Explaining the health divide in Germany: Contribution of major causes of death to the difference in life expectancy at birt between east and west

Martin McKee*, Laurent Chenet, Naomi Fulop, Angela Hort, Helmut Brand, Waltraud Caspar, Ferenc Bojan

*Corresponding author for this work

Research output: Contribution to journalArticleAcademicpeer-review

Abstract

In the post war period, the two parts of Germany have pursued very different social and economic paths. These have been associated with a diverging pattern of health, with life expectancy at birth growing much faster in the west, especially during the 1980s. By 1990, for both sexes, the figures were approximately three years longer in the west. Using the method developed by Pollard, we have measured the contribution of deaths from different causes and at different ages to overall life expectancy at birth in the German Federal Republic and German Democratic Republic in 1990. For men, deaths at 40 to 60 made the greatest contribution to the difference between the two states but, for women, the maximally affected age groups were somewhat older. The causes contributing most to the difference, for both sexes, were circulatory diseases and accidents and injuries. The possible explanations for these observations and the policy implications are discussed.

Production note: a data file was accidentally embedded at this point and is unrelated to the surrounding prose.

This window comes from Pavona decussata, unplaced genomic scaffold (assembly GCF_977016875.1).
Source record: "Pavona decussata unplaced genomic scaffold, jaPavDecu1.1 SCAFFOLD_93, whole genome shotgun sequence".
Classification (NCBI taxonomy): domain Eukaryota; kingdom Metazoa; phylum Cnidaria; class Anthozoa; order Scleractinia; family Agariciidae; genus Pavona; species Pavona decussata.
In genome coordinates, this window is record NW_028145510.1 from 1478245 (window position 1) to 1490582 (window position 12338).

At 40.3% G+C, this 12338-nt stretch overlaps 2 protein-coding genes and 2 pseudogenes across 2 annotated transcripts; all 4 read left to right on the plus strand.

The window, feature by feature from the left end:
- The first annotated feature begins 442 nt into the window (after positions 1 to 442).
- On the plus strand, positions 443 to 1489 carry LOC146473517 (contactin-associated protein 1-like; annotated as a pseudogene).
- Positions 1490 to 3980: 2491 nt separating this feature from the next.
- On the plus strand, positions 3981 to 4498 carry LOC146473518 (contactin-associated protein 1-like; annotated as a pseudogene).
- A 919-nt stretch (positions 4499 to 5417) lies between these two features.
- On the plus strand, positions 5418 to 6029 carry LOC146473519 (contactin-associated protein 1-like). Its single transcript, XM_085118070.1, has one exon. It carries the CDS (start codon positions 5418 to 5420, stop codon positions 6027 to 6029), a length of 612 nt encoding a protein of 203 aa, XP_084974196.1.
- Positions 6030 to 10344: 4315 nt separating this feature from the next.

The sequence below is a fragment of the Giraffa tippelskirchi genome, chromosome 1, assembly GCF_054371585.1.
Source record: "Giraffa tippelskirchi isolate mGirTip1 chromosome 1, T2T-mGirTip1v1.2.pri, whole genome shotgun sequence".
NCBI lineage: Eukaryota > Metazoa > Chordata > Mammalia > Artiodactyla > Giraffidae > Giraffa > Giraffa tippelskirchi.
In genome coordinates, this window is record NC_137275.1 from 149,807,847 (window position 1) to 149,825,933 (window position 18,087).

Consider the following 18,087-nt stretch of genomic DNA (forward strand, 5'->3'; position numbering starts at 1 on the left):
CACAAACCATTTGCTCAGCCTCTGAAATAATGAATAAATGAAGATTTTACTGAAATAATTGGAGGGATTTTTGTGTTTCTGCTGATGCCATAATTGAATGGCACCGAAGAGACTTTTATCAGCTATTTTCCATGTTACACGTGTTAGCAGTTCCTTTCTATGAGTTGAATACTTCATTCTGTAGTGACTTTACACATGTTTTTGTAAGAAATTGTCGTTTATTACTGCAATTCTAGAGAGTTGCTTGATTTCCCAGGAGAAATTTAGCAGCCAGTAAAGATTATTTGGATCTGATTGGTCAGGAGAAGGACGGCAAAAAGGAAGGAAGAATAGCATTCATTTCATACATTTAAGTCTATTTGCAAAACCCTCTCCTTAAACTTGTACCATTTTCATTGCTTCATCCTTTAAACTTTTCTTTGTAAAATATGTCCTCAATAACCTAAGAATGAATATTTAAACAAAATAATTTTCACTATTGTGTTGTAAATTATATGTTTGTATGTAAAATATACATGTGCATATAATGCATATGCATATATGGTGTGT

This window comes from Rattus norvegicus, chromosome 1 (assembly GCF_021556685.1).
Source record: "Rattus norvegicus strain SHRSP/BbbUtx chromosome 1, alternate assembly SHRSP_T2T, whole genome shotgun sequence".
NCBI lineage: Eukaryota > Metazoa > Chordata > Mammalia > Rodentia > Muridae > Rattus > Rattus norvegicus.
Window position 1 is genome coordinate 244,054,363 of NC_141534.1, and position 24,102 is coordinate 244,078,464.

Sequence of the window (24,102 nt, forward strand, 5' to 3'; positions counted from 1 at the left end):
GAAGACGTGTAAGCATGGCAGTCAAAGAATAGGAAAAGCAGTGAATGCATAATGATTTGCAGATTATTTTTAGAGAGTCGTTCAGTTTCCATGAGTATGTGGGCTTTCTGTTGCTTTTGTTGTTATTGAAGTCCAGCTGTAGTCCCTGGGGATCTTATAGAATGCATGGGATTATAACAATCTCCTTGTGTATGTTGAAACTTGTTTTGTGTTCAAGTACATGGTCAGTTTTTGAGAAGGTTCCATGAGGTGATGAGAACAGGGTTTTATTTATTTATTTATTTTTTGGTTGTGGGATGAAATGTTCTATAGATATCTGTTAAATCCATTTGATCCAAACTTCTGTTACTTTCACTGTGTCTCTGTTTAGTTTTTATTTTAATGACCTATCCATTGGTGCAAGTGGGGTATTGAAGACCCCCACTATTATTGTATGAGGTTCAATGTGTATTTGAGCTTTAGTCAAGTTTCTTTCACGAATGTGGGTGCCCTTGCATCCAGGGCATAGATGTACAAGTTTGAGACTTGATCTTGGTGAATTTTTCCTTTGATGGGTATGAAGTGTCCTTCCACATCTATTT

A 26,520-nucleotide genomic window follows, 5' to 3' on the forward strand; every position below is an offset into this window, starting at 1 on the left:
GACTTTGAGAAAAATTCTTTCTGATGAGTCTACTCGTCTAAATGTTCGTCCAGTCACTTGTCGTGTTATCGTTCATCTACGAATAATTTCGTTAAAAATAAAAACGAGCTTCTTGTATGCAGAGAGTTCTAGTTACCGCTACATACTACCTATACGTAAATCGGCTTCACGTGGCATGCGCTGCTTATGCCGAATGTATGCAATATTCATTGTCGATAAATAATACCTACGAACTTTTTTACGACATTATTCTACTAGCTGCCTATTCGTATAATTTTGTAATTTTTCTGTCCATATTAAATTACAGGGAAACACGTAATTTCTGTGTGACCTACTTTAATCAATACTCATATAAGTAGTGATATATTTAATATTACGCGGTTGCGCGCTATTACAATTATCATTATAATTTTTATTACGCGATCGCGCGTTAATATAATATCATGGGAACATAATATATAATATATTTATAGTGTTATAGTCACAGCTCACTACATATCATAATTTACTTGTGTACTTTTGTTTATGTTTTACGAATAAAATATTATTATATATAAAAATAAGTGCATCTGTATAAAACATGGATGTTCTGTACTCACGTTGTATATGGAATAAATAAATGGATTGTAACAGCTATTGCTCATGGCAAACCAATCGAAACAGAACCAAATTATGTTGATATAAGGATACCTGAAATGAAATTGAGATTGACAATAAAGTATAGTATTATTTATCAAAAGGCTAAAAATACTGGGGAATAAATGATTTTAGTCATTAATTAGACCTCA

Translated title of the contributionExplaining the health divide in Germany: Contribution of major causes of death to the difference in life expectancy at birt between east and west
Original languageGerman
Pages (from-to)214-224
Number of pages11
JournalZeitschrift für Gesundheitswissenschaften = Journal of public health
Volume4
Issue number3
DOIs
Publication statusPublished - Sep 1996
Externally publishedYes

Keywords

  • East Germany
  • life expectancy
  • mortality
  • West Germany

Cite this